The other trouble with the American MDs is that they seem to have lost all respect for women's civil rights, indeed for the U.S. Constitution - the right to privacy, to bodily integrity, and the right of every adult to determine her own health care. The "father knows best" legislation they are promoting could indeed be used to criminally prosecute women who choose home birth, say, by equating it with child abuse.
Research evidence be damned, the doctors want to mandate you to go to the hospital. They don't want you to have a choice.
We think they're spooked. The cesarean rate is rising, celebrities are publicizing their home births (the initial wording of the AMA resolution actually took aim at Ricki for publicizing her home birth on the Today Show!), people are reading Pushed and watching The Business of Being Born, and there's a nationwide legislative "push" to license certified professional midwives in all states (The AMA is against that, too, by the way).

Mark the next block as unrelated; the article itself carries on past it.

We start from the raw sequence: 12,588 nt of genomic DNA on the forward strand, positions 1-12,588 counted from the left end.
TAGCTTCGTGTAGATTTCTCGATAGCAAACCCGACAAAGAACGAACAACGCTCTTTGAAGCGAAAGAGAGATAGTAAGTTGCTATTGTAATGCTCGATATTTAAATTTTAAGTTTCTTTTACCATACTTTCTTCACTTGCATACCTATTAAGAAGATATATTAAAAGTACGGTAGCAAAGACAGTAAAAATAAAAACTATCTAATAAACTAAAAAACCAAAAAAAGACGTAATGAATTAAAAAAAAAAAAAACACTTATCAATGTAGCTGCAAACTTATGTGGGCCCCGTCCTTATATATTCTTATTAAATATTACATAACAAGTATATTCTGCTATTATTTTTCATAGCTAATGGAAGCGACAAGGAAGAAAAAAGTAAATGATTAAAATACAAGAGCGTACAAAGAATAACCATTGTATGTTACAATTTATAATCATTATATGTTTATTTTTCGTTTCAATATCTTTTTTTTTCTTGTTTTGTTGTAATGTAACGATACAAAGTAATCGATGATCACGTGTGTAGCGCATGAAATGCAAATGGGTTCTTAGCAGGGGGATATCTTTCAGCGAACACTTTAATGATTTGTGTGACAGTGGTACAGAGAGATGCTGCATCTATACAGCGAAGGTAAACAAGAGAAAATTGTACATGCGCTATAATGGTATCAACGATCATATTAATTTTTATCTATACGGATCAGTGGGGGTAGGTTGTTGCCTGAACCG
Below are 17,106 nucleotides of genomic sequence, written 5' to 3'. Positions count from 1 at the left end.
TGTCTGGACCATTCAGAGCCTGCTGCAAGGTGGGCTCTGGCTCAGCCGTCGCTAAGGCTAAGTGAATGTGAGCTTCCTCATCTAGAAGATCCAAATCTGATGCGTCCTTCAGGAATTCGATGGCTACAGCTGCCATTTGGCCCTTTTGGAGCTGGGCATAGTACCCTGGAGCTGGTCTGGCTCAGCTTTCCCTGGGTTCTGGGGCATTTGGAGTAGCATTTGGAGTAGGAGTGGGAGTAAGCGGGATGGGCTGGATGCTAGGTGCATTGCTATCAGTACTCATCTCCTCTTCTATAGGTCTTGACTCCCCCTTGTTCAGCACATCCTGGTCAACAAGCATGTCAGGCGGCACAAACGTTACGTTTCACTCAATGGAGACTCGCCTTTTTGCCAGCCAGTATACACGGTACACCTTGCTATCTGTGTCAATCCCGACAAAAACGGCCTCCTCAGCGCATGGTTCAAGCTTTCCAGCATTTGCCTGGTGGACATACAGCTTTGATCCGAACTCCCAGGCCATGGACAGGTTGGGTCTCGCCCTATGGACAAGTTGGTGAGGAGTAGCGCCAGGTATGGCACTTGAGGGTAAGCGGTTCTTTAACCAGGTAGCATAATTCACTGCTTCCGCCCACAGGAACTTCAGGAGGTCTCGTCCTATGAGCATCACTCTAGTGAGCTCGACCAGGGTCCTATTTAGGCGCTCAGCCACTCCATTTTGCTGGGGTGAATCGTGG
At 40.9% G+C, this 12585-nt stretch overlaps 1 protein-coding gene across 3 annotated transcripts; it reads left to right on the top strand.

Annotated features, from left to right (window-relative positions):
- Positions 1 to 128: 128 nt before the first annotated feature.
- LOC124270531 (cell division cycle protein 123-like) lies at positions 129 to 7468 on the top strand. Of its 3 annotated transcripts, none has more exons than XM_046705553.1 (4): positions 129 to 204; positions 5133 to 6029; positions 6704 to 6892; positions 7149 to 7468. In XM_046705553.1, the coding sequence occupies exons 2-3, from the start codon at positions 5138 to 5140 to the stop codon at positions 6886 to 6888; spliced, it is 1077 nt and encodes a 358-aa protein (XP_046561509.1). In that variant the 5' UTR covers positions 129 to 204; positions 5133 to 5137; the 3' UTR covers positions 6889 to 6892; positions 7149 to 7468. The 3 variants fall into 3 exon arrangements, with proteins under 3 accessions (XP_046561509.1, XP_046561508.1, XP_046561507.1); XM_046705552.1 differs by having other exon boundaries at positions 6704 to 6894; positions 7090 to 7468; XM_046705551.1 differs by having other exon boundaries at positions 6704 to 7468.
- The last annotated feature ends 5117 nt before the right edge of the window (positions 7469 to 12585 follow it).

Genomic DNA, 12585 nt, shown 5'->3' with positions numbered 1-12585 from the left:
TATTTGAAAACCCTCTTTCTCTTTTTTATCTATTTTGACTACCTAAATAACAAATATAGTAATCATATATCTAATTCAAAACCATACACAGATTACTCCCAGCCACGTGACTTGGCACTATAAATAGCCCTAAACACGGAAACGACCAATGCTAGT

The docs are on the defensive.
After all, birth is big business-it's in fact the most common reason for a woman to be admitted to the hospital ($$). And if more women start giving birth outside of it, who will get paid? Not doctors and not hospitals.
"The AMA supports a woman's right to make an informed decision regarding her delivery and to choose her health care provider," the group said in a statement. But if it really supported women's birth choices it wouldn't adopt a policy condemning home birth and midwives.
Because if U.S. women are to have real birth choices, everybody needs to be working together to provide them, not engaging in turf wars at their expense.
By Ricki Lake, Abby Epstein and Jennifer Block